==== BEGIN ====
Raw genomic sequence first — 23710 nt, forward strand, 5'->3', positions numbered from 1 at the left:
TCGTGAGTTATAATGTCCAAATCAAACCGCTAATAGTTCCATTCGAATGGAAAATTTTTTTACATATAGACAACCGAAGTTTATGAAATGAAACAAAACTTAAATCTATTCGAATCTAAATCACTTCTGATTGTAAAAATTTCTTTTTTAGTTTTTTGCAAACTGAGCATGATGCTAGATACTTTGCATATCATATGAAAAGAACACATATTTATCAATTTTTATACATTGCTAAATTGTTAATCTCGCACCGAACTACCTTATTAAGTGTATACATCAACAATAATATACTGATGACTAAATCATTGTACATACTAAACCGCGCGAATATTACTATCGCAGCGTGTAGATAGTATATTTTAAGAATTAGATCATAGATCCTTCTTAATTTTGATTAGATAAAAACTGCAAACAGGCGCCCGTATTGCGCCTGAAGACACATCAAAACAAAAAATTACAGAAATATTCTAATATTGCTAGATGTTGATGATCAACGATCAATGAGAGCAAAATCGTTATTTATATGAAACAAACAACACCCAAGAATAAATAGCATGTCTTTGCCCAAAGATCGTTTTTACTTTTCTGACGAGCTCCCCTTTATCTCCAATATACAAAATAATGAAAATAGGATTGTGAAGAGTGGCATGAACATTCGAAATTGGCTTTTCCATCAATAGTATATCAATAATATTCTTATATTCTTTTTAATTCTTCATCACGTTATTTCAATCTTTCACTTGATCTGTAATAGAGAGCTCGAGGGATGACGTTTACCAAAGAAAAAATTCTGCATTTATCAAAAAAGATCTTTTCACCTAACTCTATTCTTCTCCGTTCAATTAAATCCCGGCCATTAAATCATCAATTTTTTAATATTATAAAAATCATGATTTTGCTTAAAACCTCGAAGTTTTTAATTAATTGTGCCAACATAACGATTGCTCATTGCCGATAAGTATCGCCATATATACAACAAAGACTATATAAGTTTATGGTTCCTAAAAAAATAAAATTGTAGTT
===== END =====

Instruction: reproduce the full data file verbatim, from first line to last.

Raw genomic sequence first — 23710 nt, forward strand, 5'->3', positions numbered from 1 at the left:
TCGTGAGTTATAATGTCCAAATCAAACCGCTAATAGTTCCATTCGAATGGAAAATTTTTTTACATATAGACAACCGAAGTTTATGAAATGAAACAAAACTTAAATCTATTCGAATCTAAATCACTTCTGATTGTAAAAATTTCTTTTTTAGTTTTTTGCAAACTGAGCATGATGCTAGATACTTTGCATATCATATGAAAAGAACACATATTTATCAATTTTTATACATTGCTAAATTGTTAATCTCGCACCGAACTACCTTATTAAGTGTATACATCAACAATAATATACTGATGACTAAATCATTGTACATACTAAACCGCGCGAATATTACTATCGCAGCGTGTAGATAGTATATTTTAAGAATTAGATCATAGATCCTTCTTAATTTTGATTAGATAAAAACTGCAAACAGGCGCCCGTATTGCGCCTGAAGACACATCAAAACAAAAAATTACAGAAATATTCTAATATTGCTAGATGTTGATGATCAACGATCAATGAGAGCAAAATCGTTATTTATATGAAACAAACAACACCCAAGAATAAATAGCATGTCTTTGCCCAAAGATCGTTTTTACTTTTCTGACGAGCTCCCCTTTATCTCCAATATACAAAATAATGAAAATAGGATTGTGAAGAGTGGCATGAACATTCGAAATTGGCTTTTCCATCAATAGTATATCAATAATATTCTTATATTCTTTTTAATTCTTCATCACGTTATTTCAATCTTTCACTTGATCTGTAATAGAGAGCTCGAGGGATGACGTTTACCAAAGAAAAAATTCTGCATTTATCAAAAAAGATCTTTTCACCTAACTCTATTCTTCTCCGTTCAATTAAATCCCGGCCATTAAATCATCAATTTTTTAATATTATAAAAATCATGATTTTGCTTAAAACCTCGAAGTTTTTAATTAATTGTGCCAACATAACGATTGCTCATTGCCGATAAGTATCGCCATATATACAACAAAGACTATATAAGTTTATGGTTCCTAAAAAAATAAAATTGTAGTT